Tip Summary: You could get bored, but don't waste your chips. Patiently wait till you have the best hands.
Aces Aren’t So Valuable in Omaha

Aces Aren’t So Valuable in Omaha

Aces are important in many poker games, including Omaha. However, Omaha is a drawing game, so a pair of aces won't add much value. What works is pairing with cards that can make flushes or straights.

Tip Summary: Pair your aces with cards that can make flushes or straights.
Beware of Your Position

Beware of Your Position

Having the right position against other players is exponentially more important than in Texas Holdem. It is tricky to have many cards in hand, which is why new Omaha players tend to ignore positions. In Omaha, it is best to play fewer hands from the early position, play a few more from the middle position, and play much more from the late position. You can use your position in two game-changing ways: to build a pot and to control a pot.

In building a pot, get as many of your chips into the pot as possible when you flop that almighty 20-out wrap draw. Use the check-raise when out of position or if contending against a trigger-happy bettor. When in the right position, controlling a pot is easier as the player can take a turn card for free, seeing whether the hand improves.

Some hands quite playable in position become easy folds out of position and the other way around.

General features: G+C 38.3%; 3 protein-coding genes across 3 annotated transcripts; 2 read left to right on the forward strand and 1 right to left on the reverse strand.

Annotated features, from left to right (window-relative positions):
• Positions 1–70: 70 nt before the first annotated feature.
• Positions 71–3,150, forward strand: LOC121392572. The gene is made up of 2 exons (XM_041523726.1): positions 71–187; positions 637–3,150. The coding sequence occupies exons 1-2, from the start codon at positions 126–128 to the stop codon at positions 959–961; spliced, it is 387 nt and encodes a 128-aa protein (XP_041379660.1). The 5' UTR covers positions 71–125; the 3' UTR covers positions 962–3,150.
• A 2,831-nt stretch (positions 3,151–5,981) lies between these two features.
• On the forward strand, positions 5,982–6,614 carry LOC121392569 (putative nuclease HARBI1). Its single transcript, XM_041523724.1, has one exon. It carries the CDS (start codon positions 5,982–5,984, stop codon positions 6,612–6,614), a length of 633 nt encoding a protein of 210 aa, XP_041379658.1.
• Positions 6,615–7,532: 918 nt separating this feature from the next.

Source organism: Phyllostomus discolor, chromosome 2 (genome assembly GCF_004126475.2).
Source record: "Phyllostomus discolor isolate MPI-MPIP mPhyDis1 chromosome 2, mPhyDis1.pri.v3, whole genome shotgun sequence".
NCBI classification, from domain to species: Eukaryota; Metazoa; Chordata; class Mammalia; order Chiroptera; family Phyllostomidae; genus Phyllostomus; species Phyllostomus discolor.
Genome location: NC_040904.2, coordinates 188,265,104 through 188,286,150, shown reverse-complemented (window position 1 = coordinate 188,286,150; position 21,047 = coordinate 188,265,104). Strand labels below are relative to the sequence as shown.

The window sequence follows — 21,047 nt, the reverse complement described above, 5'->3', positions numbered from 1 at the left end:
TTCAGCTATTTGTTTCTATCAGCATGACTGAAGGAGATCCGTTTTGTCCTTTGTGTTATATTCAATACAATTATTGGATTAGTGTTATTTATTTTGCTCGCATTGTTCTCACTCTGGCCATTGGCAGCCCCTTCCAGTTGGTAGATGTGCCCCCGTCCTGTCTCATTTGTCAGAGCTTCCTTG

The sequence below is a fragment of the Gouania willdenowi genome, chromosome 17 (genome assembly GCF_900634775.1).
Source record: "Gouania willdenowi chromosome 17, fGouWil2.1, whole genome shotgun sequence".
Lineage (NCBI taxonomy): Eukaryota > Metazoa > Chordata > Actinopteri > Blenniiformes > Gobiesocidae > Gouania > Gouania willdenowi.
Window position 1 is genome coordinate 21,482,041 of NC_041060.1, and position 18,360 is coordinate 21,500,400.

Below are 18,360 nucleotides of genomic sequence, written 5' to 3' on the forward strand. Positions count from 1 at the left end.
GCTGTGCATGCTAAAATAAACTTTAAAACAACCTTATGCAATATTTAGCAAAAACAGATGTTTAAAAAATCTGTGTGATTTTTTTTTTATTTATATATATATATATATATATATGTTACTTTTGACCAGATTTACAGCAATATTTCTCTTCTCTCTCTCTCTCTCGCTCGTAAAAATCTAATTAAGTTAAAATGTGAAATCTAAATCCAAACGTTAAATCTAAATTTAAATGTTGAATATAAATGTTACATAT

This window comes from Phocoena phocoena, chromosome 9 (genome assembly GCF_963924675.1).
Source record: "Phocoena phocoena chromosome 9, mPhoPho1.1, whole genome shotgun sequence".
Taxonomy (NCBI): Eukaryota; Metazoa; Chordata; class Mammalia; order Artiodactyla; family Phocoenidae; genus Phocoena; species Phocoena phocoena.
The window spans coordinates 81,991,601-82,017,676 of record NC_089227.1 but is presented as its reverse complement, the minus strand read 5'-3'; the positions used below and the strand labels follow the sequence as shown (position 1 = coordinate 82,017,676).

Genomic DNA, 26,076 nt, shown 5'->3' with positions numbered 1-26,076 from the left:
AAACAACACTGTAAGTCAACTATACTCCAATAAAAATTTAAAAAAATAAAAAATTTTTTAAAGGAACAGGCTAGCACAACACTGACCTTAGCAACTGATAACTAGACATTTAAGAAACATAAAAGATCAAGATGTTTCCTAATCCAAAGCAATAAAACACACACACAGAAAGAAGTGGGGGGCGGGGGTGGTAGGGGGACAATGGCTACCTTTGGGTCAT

Tip Summary: Whether or not you’ll have a position and what you can do to change it should be considered for each hand.
Limping Won't Help You Win

Limping Won't Help You Win More Pots

Limping is one of many plays that is rarely a good idea. Entering a pot by just placing the big blind amount when the actions reach you instead of raising is rarely a winning play as it puts you in tricky spots rather than helping you define your opponents’ holdings.

It is quite common to see novices limp, especially in live games, allowing them to see more flops for cheap gains. However, limping is always a losing play in the long run.

Good players know that they need to win a few pots every session from other opponents to keep them afloat. In gaining more pots, you need to take control over them, and this cannot be achieved by passive play.

Tip Summary: Raise instead of limping as you can come to terms with a couple of goals, such as signalling a strong hand or discouraging opponents.


Omaha poker has become one of the most popular poker variants this decade, and some even debate that it surpasses Texas Holdem. Although it looks pretty similar to Texas Holdem at first glance, there are some major differences. However, with the right strategies, you can be a top-tier player in no time.

Online casinos to play Omaha Poker

Dmitry Rogalchuk
With over 5 years of experience in iGaming, Dmitry Rogalchuk leads a content team at CasinoCanada, ensuring that every article on the CasinoCanada website is informative and engaging for our readers.
Head of Content
The University of British Columbia
The University of British Columbia & McGill University degrees, strategic marketing & content leadership expertise, sales strategies development
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Last updated on: 20.02.2024